Farmer Reserve Fund Launched

Santiago Lozano (right) with his approved operating line of credit secured by the Farmer Reserve  Fund standing next to  Grow Food’s Executive Director, Ethan Schaffer, and NCCU loan officer, Carolina Chavez

Thanks to all the great work from our friends at North Coast Credit Union (NCCU) and Viva Farms, and with the generous support of our social impact investors, we have officially launched our Farmer Reserve Fund to help beginning farmers grow their businesses.  This is the first piece of our food and farm microfinance effort as we work to make it easier for local agriculture producers to grow their businesses. The first Farmer Reserve Fund loan was made through North Coast last Friday to a strawberry farmer named Santiago Lozano.  A second loan  closed on Monday to Nelida Martinez, a vegetable producer. 

Slow Money NW developed the loan loss reserve fund as a way to fill a gap in financial services  available to small-scale farmers and to meet the interest of regional investors seeking to support sustainable agriculture most effectively.  Slow Money NW, a project of the non-profit Grow Food, did not want to administer the loans so it looked to partner with a regional lending institution. “We wanted to build on existing infrastructure in the community, and deliver services efficiently by building relationships, rather than reinventing the wheel — the reserve fund structure through North Coast is a perfect match.” said Japhet Koteen, Slow Money NW’s Project Manager.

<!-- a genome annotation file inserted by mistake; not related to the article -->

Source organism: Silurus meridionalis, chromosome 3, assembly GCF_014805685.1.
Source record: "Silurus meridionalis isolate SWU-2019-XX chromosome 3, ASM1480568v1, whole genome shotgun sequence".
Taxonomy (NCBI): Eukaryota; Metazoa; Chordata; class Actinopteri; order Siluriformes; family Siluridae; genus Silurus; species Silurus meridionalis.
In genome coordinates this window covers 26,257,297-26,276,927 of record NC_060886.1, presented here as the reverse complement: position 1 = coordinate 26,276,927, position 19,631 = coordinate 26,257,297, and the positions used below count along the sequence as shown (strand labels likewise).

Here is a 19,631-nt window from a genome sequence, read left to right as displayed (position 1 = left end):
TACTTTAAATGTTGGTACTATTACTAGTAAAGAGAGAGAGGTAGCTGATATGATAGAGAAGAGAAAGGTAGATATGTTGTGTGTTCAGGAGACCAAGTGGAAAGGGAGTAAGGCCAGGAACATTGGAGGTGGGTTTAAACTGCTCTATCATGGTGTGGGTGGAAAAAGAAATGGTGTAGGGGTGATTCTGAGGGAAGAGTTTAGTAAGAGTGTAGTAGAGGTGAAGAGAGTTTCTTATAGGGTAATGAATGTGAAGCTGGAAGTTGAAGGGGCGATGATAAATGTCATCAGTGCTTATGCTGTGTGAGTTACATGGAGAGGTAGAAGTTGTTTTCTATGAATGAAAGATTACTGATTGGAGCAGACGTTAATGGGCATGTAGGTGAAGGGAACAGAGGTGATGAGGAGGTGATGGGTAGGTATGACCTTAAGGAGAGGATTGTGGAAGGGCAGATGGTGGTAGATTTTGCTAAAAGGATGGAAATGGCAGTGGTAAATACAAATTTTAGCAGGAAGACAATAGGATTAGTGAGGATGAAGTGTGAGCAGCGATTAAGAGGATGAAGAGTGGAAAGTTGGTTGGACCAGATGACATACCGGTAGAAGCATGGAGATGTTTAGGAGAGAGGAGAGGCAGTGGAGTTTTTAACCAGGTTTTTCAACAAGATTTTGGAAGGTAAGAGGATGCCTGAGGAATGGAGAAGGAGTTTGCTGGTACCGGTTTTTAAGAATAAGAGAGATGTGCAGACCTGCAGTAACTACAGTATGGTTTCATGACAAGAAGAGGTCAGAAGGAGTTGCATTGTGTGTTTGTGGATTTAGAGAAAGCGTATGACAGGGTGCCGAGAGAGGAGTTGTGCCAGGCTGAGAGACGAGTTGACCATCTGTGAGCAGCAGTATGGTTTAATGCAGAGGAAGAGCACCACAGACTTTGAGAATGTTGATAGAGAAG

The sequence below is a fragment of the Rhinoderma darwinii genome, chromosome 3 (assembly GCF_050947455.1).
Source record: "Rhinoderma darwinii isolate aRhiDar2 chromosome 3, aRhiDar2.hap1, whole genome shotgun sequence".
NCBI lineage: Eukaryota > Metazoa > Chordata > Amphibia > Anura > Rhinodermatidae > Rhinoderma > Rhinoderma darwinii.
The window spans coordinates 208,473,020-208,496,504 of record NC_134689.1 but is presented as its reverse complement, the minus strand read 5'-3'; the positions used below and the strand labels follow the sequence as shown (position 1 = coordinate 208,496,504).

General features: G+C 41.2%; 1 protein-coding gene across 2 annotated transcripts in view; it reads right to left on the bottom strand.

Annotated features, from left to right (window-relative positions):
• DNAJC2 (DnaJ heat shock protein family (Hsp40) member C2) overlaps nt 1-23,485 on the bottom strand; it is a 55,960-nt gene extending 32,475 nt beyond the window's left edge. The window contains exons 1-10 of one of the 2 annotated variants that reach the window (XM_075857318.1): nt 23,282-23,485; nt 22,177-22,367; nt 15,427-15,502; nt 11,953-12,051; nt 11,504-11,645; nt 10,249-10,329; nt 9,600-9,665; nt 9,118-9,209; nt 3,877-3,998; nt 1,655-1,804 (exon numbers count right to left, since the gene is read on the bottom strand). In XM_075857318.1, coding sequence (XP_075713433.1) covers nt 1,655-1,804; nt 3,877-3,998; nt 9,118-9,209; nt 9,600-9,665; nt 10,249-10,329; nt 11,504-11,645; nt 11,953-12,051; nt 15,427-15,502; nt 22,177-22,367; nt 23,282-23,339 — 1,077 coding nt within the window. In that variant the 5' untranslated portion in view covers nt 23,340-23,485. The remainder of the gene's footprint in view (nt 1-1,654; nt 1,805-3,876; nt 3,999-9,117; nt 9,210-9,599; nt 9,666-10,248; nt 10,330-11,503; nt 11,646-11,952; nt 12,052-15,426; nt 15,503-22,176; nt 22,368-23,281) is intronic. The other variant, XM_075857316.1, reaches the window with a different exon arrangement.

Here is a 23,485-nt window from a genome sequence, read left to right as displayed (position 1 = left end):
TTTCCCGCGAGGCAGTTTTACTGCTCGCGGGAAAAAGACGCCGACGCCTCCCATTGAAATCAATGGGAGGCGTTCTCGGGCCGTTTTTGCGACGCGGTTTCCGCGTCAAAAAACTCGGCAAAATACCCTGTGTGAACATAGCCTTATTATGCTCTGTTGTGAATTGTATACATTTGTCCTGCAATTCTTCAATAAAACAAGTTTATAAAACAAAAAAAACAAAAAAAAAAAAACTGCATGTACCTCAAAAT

As a co-operative credit union, NCCU doesn’t take big risks with their depositor’s money, but they desired to help farmers in their community. Charitable donations from two local impact investors were used to establish the reserve fund to reduce the risk for the credit union.  Viva Farms provides an additional layer of due diligence for the fund by screening their student pool for the best potential financing candidates.


The Farmer Reserve Fund is a win for the credit union which puts its deposits to work in their community, and a win for the investors that donated the reserve funds since each dollar they put into the fund means up to five dollars available to lend out to beginning farmers. The farmers also see immediate benefits. “It is very difficult for new growers to access credit, “said Lozano. “ I will reserve some of my line of credit to cover any emergencies that come up. The rest I will use to pay my harvest crew before I get paid for sales.” Martinez says the loan is allowing her to grow her young business. “Thanks to this program, it’s much easier for new farmers like myself to get a loan and keep moving forward. We’re very thankful for the extra help in realizing our dreams.”  

Learn more about the Farmer Reserve Fund here.